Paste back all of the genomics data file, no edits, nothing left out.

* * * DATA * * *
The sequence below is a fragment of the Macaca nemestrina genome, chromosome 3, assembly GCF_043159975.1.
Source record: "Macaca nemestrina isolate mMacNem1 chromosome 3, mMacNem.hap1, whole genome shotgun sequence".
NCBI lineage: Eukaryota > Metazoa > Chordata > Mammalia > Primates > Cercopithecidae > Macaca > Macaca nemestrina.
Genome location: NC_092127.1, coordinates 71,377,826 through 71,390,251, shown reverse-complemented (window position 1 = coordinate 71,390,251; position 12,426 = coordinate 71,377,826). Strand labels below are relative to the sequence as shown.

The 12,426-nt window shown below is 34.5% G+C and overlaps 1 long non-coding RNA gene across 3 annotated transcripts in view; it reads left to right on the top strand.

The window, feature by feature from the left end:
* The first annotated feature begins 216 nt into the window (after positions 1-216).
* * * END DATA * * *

The sequence below is a fragment of the Macaca nemestrina genome, chromosome 3, assembly GCF_043159975.1.
Source record: "Macaca nemestrina isolate mMacNem1 chromosome 3, mMacNem.hap1, whole genome shotgun sequence".
NCBI lineage: Eukaryota > Metazoa > Chordata > Mammalia > Primates > Cercopithecidae > Macaca > Macaca nemestrina.
Genome location: NC_092127.1, coordinates 71,377,826 through 71,390,251, shown reverse-complemented (window position 1 = coordinate 71,390,251; position 12,426 = coordinate 71,377,826). Strand labels below are relative to the sequence as shown.

The 12,426-nt window shown below is 34.5% G+C and overlaps 1 long non-coding RNA gene across 3 annotated transcripts in view; it reads left to right on the top strand.

The window, feature by feature from the left end:
* The first annotated feature begins 216 nt into the window (after positions 1-216).